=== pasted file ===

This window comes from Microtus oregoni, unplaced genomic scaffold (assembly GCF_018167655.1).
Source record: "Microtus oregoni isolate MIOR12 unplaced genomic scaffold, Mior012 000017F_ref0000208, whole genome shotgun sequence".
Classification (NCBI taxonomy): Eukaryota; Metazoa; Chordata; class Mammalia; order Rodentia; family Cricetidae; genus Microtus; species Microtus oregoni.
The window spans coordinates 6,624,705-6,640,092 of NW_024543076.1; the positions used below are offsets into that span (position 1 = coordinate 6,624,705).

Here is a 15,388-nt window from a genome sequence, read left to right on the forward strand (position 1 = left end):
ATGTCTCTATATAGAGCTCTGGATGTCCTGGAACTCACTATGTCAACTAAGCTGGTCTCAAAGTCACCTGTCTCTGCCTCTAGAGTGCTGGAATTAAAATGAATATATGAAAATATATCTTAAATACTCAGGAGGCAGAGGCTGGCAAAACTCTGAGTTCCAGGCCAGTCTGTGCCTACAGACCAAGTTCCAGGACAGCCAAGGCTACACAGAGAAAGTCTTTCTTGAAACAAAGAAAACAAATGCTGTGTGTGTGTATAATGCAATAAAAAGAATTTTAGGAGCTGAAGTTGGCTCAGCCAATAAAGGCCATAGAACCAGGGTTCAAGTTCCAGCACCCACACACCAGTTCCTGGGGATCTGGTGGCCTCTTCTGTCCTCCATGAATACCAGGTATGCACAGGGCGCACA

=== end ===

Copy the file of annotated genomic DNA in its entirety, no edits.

This window comes from Microtus oregoni, unplaced genomic scaffold (assembly GCF_018167655.1).
Source record: "Microtus oregoni isolate MIOR12 unplaced genomic scaffold, Mior012 000017F_ref0000208, whole genome shotgun sequence".
Classification (NCBI taxonomy): Eukaryota; Metazoa; Chordata; class Mammalia; order Rodentia; family Cricetidae; genus Microtus; species Microtus oregoni.
The window spans coordinates 6,624,705-6,640,092 of NW_024543076.1; the positions used below are offsets into that span (position 1 = coordinate 6,624,705).

Here is a 15,388-nt window from a genome sequence, read left to right on the forward strand (position 1 = left end):
ATGTCTCTATATAGAGCTCTGGATGTCCTGGAACTCACTATGTCAACTAAGCTGGTCTCAAAGTCACCTGTCTCTGCCTCTAGAGTGCTGGAATTAAAATGAATATATGAAAATATATCTTAAATACTCAGGAGGCAGAGGCTGGCAAAACTCTGAGTTCCAGGCCAGTCTGTGCCTACAGACCAAGTTCCAGGACAGCCAAGGCTACACAGAGAAAGTCTTTCTTGAAACAAAGAAAACAAATGCTGTGTGTGTGTATAATGCAATAAAAAGAATTTTAGGAGCTGAAGTTGGCTCAGCCAATAAAGGCCATAGAACCAGGGTTCAAGTTCCAGCACCCACACACCAGTTCCTGGGGATCTGGTGGCCTCTTCTGTCCTCCATGAATACCAGGTATGCACAGGGCGCACA